Hamburg bookstore. But afterward, Wernery and Holland had dinner.
    "He gave me great inspiration," Wernery said. "His way of thinking about
    computers, using them in a public way, was something very unusual at that
    time. Only big companies were choosing computers then. No individuals had
    "His idea was that we could use computers for human rights. He had the
    opinion we could use computers to make things transparent and to give power
    to the people. This philosophy interested me."
    Holland, bearded and balding, never turned his back on the style or the
    principles that shaped the protest movement of his generation.
    "He always remembered the hippie times," said veteran journalist Detlef
    Borchers, a contributor to the weekly Die Zeit and other publications. "He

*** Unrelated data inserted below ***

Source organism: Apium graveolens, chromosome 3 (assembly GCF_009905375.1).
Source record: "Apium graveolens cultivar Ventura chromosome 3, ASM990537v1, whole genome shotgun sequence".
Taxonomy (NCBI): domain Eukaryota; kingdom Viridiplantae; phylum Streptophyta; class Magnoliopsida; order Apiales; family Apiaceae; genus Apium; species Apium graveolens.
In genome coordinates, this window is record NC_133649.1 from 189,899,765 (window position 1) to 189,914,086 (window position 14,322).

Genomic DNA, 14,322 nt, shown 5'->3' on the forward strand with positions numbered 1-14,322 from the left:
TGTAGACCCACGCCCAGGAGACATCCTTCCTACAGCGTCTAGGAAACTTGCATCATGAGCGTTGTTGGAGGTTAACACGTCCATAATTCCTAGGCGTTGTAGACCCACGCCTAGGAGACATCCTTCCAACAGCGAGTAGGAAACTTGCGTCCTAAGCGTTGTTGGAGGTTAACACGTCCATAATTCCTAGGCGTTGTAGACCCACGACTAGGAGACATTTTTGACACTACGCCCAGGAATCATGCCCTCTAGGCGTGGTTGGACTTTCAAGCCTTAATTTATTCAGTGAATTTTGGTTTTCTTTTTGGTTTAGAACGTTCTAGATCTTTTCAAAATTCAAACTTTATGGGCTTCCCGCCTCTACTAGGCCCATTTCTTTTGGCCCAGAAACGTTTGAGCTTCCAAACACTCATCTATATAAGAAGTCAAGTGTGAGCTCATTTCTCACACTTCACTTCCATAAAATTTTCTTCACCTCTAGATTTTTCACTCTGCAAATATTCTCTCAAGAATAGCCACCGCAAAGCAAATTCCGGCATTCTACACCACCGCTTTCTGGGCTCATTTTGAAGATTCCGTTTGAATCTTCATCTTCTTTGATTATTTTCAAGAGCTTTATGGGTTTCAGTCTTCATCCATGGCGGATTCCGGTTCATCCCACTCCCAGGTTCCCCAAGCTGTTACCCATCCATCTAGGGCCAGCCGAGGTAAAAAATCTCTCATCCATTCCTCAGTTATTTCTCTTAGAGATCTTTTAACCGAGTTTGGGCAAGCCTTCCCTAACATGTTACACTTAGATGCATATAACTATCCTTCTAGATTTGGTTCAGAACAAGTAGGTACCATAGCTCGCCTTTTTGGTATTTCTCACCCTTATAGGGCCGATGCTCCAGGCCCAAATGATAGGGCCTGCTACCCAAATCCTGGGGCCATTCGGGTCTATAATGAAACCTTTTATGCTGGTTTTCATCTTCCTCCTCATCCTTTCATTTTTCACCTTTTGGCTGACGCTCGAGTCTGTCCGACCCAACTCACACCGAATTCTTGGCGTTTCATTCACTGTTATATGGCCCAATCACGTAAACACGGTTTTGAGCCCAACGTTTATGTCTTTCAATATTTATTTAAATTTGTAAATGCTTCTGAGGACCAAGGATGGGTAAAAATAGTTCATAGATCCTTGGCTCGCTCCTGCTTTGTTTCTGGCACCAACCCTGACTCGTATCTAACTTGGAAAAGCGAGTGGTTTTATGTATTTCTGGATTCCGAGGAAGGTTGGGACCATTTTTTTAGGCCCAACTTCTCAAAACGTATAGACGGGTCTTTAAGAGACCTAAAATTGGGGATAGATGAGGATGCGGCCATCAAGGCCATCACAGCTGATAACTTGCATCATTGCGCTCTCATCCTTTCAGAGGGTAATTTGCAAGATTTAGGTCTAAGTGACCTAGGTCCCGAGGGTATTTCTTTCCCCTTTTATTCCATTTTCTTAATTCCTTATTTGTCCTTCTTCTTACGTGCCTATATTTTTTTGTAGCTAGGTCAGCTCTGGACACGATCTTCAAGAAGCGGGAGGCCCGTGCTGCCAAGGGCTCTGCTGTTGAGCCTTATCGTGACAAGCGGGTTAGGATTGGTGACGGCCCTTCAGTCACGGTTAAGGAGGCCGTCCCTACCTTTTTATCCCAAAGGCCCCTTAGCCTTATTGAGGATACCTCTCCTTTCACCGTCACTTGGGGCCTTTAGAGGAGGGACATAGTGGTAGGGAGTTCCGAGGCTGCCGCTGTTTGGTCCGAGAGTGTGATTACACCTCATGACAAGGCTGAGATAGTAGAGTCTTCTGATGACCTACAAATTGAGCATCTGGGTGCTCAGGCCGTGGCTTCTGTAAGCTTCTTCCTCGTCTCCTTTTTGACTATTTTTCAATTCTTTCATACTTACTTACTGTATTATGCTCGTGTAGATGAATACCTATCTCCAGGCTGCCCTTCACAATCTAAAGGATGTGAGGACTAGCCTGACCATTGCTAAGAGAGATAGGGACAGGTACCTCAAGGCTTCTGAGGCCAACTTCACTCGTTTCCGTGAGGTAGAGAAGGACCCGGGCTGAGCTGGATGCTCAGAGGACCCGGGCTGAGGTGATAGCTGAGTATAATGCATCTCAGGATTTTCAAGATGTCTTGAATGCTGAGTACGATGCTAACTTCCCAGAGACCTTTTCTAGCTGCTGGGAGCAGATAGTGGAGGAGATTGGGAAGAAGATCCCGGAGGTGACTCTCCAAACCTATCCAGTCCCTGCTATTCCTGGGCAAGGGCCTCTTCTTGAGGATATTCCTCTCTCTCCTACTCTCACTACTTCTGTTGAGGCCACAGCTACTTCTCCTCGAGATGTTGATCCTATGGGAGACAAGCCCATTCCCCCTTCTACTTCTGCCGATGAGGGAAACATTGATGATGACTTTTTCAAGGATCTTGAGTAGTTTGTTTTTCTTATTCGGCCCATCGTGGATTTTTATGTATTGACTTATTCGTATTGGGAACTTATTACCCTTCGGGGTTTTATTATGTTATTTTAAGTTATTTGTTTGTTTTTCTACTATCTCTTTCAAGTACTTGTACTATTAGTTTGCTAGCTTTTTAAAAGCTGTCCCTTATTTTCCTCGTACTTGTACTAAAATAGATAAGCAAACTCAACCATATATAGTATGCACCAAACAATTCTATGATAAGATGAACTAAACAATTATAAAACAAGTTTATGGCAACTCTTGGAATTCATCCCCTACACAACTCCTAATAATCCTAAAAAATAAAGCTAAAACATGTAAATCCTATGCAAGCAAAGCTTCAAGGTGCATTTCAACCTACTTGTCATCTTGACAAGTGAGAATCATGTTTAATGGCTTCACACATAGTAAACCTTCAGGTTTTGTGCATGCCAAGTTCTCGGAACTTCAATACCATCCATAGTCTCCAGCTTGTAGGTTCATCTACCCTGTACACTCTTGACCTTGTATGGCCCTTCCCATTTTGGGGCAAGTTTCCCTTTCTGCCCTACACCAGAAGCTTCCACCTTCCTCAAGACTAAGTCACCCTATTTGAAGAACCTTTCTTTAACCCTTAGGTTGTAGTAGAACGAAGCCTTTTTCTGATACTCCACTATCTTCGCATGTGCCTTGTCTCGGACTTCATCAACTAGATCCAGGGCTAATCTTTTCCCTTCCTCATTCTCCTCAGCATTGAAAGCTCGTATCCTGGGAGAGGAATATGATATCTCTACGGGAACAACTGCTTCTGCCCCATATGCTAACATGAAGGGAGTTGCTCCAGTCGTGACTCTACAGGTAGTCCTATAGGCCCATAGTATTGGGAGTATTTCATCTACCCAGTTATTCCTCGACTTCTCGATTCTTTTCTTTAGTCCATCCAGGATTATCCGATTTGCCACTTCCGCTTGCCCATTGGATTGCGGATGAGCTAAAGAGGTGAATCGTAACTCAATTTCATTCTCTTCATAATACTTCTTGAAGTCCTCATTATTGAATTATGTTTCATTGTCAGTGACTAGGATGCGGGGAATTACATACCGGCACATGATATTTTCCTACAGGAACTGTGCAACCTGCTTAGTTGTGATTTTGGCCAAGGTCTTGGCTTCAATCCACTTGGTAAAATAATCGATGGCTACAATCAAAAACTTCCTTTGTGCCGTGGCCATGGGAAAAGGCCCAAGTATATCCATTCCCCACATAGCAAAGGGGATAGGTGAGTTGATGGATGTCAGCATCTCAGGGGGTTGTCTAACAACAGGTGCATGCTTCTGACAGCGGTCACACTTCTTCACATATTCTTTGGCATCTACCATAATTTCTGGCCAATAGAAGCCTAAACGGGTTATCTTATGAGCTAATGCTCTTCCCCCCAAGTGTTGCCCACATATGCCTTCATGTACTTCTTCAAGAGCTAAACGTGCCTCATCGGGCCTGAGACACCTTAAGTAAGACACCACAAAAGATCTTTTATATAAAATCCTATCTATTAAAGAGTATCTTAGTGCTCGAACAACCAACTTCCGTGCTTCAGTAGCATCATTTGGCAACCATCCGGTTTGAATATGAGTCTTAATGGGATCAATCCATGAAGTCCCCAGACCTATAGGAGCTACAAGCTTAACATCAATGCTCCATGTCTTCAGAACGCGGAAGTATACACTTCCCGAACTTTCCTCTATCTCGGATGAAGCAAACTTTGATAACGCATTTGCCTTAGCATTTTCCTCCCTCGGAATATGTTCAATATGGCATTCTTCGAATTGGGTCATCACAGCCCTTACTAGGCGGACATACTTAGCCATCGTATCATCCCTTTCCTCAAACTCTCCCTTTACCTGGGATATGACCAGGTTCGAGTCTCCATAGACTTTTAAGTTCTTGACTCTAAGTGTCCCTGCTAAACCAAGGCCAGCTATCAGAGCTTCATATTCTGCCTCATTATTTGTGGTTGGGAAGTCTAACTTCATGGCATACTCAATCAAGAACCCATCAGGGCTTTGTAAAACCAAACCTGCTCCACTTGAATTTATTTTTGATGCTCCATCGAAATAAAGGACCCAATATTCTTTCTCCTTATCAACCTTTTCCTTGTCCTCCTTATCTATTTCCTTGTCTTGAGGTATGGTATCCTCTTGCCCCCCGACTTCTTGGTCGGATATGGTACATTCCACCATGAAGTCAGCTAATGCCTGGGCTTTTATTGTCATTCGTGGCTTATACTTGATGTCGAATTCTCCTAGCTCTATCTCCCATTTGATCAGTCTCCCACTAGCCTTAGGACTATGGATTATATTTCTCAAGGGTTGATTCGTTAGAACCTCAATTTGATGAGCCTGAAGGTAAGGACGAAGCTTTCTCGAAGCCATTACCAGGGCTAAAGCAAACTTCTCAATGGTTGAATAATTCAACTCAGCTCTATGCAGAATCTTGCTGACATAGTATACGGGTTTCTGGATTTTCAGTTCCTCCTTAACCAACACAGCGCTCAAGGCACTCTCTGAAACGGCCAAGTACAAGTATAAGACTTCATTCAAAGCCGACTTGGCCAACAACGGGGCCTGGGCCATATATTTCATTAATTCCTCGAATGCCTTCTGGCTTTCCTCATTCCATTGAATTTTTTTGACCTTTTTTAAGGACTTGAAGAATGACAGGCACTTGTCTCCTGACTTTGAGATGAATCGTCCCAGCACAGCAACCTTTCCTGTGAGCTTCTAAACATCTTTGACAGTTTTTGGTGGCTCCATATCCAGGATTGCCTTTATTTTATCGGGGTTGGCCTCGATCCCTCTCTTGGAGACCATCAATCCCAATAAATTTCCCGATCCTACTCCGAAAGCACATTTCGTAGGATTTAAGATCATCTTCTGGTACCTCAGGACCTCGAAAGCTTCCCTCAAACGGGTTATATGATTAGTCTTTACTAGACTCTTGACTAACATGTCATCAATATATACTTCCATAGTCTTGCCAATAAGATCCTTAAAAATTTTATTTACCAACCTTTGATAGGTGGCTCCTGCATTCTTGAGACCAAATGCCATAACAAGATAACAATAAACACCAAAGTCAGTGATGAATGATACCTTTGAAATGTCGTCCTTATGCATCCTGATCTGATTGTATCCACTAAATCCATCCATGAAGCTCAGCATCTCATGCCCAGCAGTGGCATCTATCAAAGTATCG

always wore overalls. In the early times of student revolution, it was to
    denote that students were on the workers' side of the movement. And he went
    through all these years, wearing these old-fashioned clothes."
    Holland had strong ideas about how computers could be used, and how not to
    use them.
    He thought a hack should have an idea behind it, even a moral purpose.
    "He had political and philosophical ideas, and I offered my ability to
    organize," Wernery said.
    Even the first famous CCC hack never would have happened had the German
    postal and telecommunications authority heeded Holland's and Wernery's
    warning that they had found a security hole in the Btx network. To make
    their point, the pair hacked into the system using the password of the
    Hamburg savings bank and ran up the equivalent of roughly US$50,000 in
    credit to the CCC account. Then they went to the media with the story,